The appropriate form for the trustee to use in making the claim for refund is as follows:

  1. For income taxes for which an individual debtor had filed a Form 1040, Form 1040A, or Form 1040EZ, the trustee should use a Form 1040X, Amended U.S. Individual Income Tax Return.
  2. For income taxes for which a corporate debtor had filed a Form 1120, the trustee should use a Form 1120X, Amended U.S. Corporation Income Tax Return.
  3. For income taxes for which a debtor had filed a form other than Form 1040, Form 1040A, Form 1040EZ, or Form 1120, the trustee should use the same type of form that the debtor had originally filed, and write ‘‘Amended Return’’ at the top of the form.
  4. For taxes other than certain excise taxes or income taxes for which the debtor had filed a return, the trustee should use a Form 843, Claim for Refund and Request for Abatement, attaching an exact copy of any return that is the subject of the claim along with a statement of the name and location of the office where the return was filed.
  5. For excise taxes you reported on Forms 720, 730, or 2290, the trustee should use Form 8849, Claim for Refund of Excise Taxes or Schedule C of Form 720, whichever is appropriate.
  6. For overpayment of taxes of the bankruptcy estate incurred during the administration of the case, the trustee may choose to use a properly executed tax return (for income taxes, a Form 1041) as a claim for refund or credit.

The IRS examination function, if requested by the trustee or debtor-in-possession as discussed later, will examine the appropriate amended return, claim, or original return filed by the trustee on an expedite basis, and will complete the examination and notify the trustee of its decision within 120 days from the date of filing of the claim.

Tax Court jurisdiction. The filing of a bankruptcy petition automatically results in a stay (suspension) of any U.S. Tax Court proceeding to determine your tax liability as the debtor. This stay continues until one of the acts removing it occurs. The stay may be lifted by the bankruptcy court upon your request, the request of the IRS, or the request of any other party in interest. Because the bankruptcy court has power to lift the stay and allow you to begin or continue a Tax Court case involving your tax liability, the bankruptcy court has, in effect, during the pendency of the stay, the sole authority to determine whether the tax issue is decided in the bankruptcy court itself or in the Tax Court.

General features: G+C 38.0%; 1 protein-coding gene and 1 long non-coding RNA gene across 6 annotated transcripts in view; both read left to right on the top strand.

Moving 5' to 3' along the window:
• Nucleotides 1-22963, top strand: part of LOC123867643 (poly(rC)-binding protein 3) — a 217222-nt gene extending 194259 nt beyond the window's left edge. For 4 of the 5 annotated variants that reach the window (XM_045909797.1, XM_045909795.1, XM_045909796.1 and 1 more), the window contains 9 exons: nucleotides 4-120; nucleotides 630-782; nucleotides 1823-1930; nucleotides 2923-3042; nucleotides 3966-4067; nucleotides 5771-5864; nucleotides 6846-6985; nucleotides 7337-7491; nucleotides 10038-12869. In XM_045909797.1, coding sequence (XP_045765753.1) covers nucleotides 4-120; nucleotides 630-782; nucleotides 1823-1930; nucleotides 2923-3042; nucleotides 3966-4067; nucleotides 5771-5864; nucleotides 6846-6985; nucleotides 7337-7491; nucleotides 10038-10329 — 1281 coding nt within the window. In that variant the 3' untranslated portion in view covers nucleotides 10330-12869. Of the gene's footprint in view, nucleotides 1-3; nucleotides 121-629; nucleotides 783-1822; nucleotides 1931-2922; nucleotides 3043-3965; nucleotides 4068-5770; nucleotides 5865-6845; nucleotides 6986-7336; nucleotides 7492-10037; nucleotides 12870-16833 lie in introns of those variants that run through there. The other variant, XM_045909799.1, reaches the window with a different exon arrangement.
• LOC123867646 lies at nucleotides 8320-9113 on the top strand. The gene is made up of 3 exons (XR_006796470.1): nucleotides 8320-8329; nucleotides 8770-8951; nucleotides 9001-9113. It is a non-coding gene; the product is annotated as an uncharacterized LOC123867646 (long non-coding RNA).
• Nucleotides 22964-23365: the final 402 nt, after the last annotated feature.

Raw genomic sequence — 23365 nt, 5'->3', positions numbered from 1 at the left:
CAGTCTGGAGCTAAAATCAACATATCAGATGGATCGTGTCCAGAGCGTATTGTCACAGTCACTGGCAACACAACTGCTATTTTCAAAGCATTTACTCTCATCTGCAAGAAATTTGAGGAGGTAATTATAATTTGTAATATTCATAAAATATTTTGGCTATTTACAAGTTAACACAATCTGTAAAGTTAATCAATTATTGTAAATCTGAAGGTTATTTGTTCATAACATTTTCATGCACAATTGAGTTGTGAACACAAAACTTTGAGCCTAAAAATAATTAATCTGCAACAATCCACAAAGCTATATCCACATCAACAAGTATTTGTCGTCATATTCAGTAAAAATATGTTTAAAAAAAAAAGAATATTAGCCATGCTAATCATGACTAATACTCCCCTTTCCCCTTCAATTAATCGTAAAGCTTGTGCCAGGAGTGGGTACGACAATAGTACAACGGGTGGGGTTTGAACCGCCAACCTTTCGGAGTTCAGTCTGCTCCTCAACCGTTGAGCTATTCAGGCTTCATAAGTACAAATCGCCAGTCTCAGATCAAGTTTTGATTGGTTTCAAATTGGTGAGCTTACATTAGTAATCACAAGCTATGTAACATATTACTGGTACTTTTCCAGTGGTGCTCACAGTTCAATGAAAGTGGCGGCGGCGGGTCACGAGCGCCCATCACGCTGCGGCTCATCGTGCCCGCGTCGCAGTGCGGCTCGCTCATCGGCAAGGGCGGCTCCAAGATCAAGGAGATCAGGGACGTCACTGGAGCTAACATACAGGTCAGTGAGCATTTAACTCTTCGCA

Suspension of time for filing. In any bankruptcy case, the 90–day period for filing a Tax Court petition, after the issuance of the statutory notice of deficiency, is suspended for the time you are prevented from filing the petition because of the bankruptcy case, and for 60 days thereafter. However, even if the statutory notice was issued before the bankruptcy petition was filed, the suspension exists if any part of the 90–day period remained at the date the bankruptcy petition was filed.

Trustee may intervene. The trustee of your bankruptcy estate in any title 11 bankruptcy case may intervene, on behalf of the estate, in any proceeding in the U.S. Tax Court to which you are a party.

Tax assessment. Generally, the automatic stay rules prevent a creditor from taking actions to collect prepetition debts. However, the automatic stay does not apply to:

  1. An audit to determine tax liability,
  2. A demand for tax returns,
  3. The issuance of a notice of deficiency to the debtor, or
  4. The making of an assessment for any tax and the sending of a notice and demand for payment of the tax assessed (for bankruptcy cases filed after October 22, 1994).

Any tax lien that attaches to the estate’s property because of an assessment described above can only take effect when the property (or its proceeds) are transferred back to the debtor. Also, the tax must be the debtor’s debt that will not be discharged in the case.

Disclosure of return information. In bankruptcy cases other than those of individuals filing under chapter 7 or 11, and in receivership proceedings where substantially all the debt-or’s property is in the hands of the receiver, current and earlier returns of the debtor are, upon written request, open to inspection by or disclosure to the trustee or receiver, but only if the Internal Revenue Service finds that the trustee or receiver has a material interest which will be affected by information on the return.